Folks. We’ve done it. Today is the most recent episode of the Simpsons. We’ve reached the end of the Lifetime of Simpsons. This episode was released just a couple weeks ago, and it appears the show is on a brief break, coming back in mid-March. So, for now, we’re done. I have to admit, I’m kind of surprised that we’ve made it this far. Now, this isn’t the end of the project. Not completely. I’ll talk about that more at the bottom of the article though, for now we need to talk about this episode. It’s mediocre!
The episode begins with the family sitting around, watching some TV channel that proports to be educational, but is mostly about all the various impending apocalypses that may be befalling Earth at any moment. Specifically, they’re watching some sort of documentary from the 80’s that’s hosted by Orson Welles all about Nostradamus and all of the prophecies that he came up with, and how they’ve predicted the ruination of humanity.
The documentary explains that Nostradamus predicted that when the antichrist is elected as President, the world will be destroyed by a fiery mushroom. This is translated to the fact that since Donald Trump is President, nuclear war is probably imminent. Which, you know, probably. But, one member of the Simpsons family isn’t buying it. Lisa, of course, says that believing in the predictions of Nostradamus is absurd, and can’t imagine who in the world would be buying this.
Turns out that the answer to that is Mr. Burns. He’s watching the documentary and becomes convinced that the Earth is doomed, and it’s up to him to find some way to save things. Well, not him. Instead he tells Smithers that he needs to bring the Springfield branch of Mensa together in order to come up with a plan in order to keep Burns safe during the Apocalypse. And, whatever other townsfolk Burns needs in order to take care of himself.
So, the Springfield branch of Mensa are brought to Burns’ mansion in order to solve things. We see Sideshow Mel, Manjula, Dr. Hibbert, Comic Book Guy, and Lindsey Naegle, all of whom are spending their time playing word games and proving how smart they are to each other. Which isn’t exactly what Burns had in mind. He specifically wanted these people to get their brains together and design some sort of space-ark that will be used to flee the planet when everything goes to hell.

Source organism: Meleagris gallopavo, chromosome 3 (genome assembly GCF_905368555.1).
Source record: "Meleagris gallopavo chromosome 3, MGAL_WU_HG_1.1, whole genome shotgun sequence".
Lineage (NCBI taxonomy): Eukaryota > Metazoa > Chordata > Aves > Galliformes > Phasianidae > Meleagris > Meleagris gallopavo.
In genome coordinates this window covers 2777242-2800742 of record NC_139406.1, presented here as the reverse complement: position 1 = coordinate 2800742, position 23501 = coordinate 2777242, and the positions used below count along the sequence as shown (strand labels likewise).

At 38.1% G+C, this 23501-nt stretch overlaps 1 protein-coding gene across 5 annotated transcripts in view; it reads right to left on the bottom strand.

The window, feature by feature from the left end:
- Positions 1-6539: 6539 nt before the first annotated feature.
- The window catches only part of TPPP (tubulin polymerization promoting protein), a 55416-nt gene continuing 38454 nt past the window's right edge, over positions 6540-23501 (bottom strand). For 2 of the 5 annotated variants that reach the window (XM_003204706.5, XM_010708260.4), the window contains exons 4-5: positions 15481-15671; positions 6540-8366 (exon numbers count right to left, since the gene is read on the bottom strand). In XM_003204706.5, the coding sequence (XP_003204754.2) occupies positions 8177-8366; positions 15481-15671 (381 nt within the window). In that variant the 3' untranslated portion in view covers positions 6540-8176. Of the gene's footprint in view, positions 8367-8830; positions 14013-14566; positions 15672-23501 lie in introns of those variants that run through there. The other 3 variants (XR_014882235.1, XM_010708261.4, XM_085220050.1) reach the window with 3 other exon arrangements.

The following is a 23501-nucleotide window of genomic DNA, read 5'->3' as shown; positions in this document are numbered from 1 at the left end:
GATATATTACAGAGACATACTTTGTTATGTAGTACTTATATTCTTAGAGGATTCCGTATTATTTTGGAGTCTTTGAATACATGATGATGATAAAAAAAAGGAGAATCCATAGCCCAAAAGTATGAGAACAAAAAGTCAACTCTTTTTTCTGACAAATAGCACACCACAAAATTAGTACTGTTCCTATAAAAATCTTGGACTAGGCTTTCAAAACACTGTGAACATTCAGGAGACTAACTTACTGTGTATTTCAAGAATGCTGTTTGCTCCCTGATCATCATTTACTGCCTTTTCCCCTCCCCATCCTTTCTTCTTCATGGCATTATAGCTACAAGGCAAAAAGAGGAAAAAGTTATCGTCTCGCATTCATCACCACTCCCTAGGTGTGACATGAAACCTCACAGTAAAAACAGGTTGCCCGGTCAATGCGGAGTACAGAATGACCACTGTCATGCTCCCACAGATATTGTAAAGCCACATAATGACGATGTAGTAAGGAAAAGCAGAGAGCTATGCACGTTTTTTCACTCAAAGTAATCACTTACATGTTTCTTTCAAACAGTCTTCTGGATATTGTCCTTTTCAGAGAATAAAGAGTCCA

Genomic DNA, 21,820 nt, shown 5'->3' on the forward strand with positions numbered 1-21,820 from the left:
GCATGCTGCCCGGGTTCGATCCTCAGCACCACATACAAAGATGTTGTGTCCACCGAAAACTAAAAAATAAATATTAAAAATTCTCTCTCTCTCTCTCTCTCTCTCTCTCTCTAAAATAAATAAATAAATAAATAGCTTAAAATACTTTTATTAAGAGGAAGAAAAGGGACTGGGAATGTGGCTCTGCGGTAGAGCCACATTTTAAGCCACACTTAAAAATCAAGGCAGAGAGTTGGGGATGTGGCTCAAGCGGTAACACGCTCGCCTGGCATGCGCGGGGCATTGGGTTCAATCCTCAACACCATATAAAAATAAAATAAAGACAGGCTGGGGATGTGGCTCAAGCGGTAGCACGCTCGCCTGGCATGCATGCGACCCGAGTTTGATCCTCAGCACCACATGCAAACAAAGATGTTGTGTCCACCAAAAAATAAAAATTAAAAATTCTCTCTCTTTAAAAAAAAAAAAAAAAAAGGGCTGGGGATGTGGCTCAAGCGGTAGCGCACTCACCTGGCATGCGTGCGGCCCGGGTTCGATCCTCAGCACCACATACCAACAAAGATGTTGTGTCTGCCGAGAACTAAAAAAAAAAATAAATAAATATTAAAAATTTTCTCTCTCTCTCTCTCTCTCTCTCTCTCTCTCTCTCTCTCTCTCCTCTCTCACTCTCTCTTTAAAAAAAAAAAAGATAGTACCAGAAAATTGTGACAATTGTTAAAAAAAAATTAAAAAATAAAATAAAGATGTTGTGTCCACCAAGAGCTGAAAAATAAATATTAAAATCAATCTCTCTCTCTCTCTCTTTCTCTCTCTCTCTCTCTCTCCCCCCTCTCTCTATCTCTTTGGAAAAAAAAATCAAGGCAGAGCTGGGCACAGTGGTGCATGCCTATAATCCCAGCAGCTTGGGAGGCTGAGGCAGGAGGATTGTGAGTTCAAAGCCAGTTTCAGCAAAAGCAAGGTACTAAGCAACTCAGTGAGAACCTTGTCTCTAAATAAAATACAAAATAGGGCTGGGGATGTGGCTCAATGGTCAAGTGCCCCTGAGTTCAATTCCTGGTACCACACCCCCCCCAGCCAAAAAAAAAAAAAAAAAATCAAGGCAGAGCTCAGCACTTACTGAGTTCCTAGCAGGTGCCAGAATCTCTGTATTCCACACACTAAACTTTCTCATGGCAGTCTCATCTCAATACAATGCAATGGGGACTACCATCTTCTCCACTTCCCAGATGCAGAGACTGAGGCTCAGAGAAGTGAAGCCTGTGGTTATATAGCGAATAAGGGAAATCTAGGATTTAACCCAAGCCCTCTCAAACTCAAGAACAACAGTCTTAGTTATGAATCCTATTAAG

He also tasks them with finding Springfield’s best and brightest, and since these are people whose whole senses of self-worth revolves around their IQs, they decide that they’ll figure this out by testing the people of Springfield’s IQ. However, Professor Frink arrives and has a different idea. He says that in this scenario IQ isn’t going to be the best measure of success. Instead he wants a whole new test that finds a person’s Personal Value Quotient which will include emotional intelligence in order to find how worthwhile a person is.
The other Mensa folks are pretty wary of Frink’s idea, but he has written and choreographed a song and dance number about his new test, and this convinces them that they should go with it. The only problem is, how are they going to convince the entire town to take this test without them knowing exactly why they’re taking it? Well, Mr. Burns has the answer for that.
He has the police go around, round everyone up, and force them to take the test in the convention center. Subtle! The townsfolks are pretty curious about why they’re taking this test, but they don’t have the gumption to ask, and just go through with it. And, after a couple of days, the news prepares to reveal the results of the test, playing a scrolling list of everyone in town and how they scored on a scale from 1 to 500.
The Simpsons gather around and watch the list, pausing in order to see how they did. Lisa’s pretty proud of getting a 475, but it pretty horrified when she realizes that Ralph Wiggum got a 476. We then see that Marge and Homer do decently with 311 and 265 respectively. Unfortunately, they do have some bad news. Bart got a 1! The lowest score in the whole town. Everyone in the family is pretty awkward about this, but Bart insists that he’s okay with this revelation.